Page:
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San Antonio’s Multifamily Market Is Finally Getting the Attention It Deserves

Tobin-Estates-San-Antonio

Pictured is a rendering of Phase II of The Tobin Estates, Rosewood Property Co.’s project in San Antonio that is a redevelopment of the estate of longtime San Antonio arts patron Robert L.B. Tobin. Though not as glamorous as the narratives of Austin and Dallas, the growth story of San Antonio is impressive and is marked by demand for housing that is steadily rising.

By Tim Harris, vice president of multifamily development, Rosewood Property Co.

San Antonio’s multifamily market is realizing its own potential. New nodes of development are emerging, and new projects are meeting pent-up demand for higher-quality renter experiences. 

Today, developers are building multifamily projects that they wouldn’t have considered five or 10 years ago. They’re no longer stuck in their comfort zones, afraid to venture into new submarkets. And they’re no longer worried that they won’t be rewarded with the rents necessary to provide differentiated properties with unit diversification, higher-end finishes and increased amenities.

History, Affordability

Historically, many institutional investors and national developers have overlooked San Antonio. Bigger and trendier Texas cities — Austin, Dallas-Fort Worth and Houston — have always overshadowed the Alamo City.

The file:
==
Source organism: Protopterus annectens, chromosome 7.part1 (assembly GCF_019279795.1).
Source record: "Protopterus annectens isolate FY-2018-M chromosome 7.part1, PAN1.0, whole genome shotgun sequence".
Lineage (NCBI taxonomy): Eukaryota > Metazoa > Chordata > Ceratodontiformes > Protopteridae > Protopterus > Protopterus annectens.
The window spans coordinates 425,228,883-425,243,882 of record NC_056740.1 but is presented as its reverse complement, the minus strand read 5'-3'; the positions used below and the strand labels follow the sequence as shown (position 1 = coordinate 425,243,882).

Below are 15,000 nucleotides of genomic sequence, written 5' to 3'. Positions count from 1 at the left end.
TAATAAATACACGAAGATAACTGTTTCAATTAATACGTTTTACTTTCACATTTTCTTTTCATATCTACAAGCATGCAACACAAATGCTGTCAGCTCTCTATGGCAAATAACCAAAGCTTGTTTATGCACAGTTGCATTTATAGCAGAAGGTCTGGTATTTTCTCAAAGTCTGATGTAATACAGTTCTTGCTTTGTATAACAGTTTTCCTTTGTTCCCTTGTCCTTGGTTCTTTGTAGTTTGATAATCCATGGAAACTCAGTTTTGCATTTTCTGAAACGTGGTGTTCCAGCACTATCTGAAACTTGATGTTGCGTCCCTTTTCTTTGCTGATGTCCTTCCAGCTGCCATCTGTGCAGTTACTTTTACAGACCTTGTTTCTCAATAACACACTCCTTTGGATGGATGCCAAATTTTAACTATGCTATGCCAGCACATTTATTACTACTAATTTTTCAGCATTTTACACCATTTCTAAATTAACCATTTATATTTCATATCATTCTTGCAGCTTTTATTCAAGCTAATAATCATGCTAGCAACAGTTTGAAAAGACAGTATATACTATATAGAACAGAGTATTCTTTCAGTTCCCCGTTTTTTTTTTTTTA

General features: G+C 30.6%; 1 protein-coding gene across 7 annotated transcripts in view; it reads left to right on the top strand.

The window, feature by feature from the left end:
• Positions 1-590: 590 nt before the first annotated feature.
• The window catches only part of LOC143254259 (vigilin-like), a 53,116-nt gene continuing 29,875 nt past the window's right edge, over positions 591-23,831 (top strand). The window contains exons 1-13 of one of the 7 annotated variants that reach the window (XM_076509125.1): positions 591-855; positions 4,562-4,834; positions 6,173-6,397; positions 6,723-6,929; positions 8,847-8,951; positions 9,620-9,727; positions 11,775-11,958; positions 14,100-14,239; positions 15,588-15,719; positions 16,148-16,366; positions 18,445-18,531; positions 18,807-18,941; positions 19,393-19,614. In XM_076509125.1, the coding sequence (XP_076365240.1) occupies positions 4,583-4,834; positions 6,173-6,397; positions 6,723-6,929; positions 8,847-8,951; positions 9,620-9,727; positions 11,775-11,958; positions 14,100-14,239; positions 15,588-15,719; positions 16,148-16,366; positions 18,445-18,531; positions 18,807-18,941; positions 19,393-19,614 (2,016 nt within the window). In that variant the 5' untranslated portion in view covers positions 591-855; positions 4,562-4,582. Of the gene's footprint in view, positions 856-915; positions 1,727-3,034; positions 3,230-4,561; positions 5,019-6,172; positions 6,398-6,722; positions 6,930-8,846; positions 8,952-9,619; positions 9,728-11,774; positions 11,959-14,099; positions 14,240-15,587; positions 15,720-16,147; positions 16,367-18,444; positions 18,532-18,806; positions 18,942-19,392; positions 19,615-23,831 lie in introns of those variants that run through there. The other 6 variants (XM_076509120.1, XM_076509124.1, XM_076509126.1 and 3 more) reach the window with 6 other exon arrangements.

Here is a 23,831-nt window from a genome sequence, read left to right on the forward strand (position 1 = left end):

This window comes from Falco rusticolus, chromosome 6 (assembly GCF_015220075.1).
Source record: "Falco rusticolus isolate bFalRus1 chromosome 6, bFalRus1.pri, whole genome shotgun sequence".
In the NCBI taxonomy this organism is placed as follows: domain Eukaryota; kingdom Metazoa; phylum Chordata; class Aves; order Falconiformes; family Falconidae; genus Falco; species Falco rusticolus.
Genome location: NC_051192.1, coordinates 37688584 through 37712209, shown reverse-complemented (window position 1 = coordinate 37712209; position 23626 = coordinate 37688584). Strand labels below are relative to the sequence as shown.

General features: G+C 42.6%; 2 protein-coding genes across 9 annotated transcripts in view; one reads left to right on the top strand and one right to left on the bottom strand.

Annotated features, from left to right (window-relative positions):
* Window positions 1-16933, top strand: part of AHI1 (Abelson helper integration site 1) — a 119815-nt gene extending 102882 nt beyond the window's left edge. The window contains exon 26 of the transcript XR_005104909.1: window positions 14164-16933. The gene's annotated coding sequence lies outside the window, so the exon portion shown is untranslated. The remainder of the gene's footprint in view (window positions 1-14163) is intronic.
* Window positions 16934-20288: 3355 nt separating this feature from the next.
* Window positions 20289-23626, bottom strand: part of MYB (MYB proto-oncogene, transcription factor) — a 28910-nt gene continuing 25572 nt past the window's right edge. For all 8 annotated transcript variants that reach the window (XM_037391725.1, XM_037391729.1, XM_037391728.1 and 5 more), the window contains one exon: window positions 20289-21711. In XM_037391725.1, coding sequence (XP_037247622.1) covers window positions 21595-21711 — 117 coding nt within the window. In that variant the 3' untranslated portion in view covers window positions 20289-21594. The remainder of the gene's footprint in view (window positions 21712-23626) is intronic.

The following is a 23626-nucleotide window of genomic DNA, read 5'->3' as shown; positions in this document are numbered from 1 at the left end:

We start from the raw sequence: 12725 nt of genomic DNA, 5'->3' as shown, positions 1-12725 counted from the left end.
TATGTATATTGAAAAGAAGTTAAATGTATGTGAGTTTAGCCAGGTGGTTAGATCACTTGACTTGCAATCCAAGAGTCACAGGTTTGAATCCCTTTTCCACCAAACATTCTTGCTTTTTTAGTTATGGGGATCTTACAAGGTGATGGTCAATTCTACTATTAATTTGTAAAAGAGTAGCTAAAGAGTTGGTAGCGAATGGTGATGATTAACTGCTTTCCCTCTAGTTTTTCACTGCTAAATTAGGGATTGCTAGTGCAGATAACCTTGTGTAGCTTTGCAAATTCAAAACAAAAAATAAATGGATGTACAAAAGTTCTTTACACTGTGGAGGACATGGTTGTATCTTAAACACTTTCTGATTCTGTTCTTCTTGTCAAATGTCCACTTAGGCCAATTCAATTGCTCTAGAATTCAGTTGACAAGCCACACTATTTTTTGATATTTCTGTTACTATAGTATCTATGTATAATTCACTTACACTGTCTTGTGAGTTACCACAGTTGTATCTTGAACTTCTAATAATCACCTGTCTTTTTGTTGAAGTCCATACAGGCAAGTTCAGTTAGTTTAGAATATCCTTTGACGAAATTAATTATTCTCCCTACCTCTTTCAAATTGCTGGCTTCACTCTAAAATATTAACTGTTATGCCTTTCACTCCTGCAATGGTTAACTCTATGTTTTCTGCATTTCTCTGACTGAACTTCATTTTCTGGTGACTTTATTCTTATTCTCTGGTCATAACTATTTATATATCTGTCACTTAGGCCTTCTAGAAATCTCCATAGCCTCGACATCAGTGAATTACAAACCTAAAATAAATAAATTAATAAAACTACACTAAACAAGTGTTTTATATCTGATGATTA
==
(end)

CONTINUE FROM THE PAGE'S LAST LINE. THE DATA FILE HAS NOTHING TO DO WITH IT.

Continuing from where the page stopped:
Tim Harris, Rosewood Property Co.

Tim Harris, Rosewood Property Co.

That wasn’t always the case, though. In 1860, San Antonio was the largest city in the Lone Star State. It thrived as a center for the cattle industry until the 1930s, when its population fell behind that of Houston and Dallas, mostly because of the booming oil industry. 

Today, San Antonio’s metro area is the 25th-largest in the country with 2.6 million residents, according to Oxford Economics. Hispanics represent 55.1 percent of the population — the highest share among the five major Texas metros and the largest Hispanic population of any metro in the country. 

San Antonio’s population is projected to grow by 28 percent over the coming decades. The population of the metro area is expected to top 4 million people by 2050, according to Alamo Area Metropolitan Planning Organization. 

Plenty of people who want to take advantage of what Texas has to offer — more space, a better quality of life, a lower cost of living — have been priced out of other markets (or they don’t appeal). That brings folks to San Antonio, which offers a family-friendly environment and a rich history while remaining relatively affordable. 

New Jobs, Low Unemployment 

In the past, job growth has been a hindrance to San Antonio, which boasts a labor force of 1.2 million. It’s worth noting, however, that it has proven to be more recession-resistant and pandemic-proof than other major markets.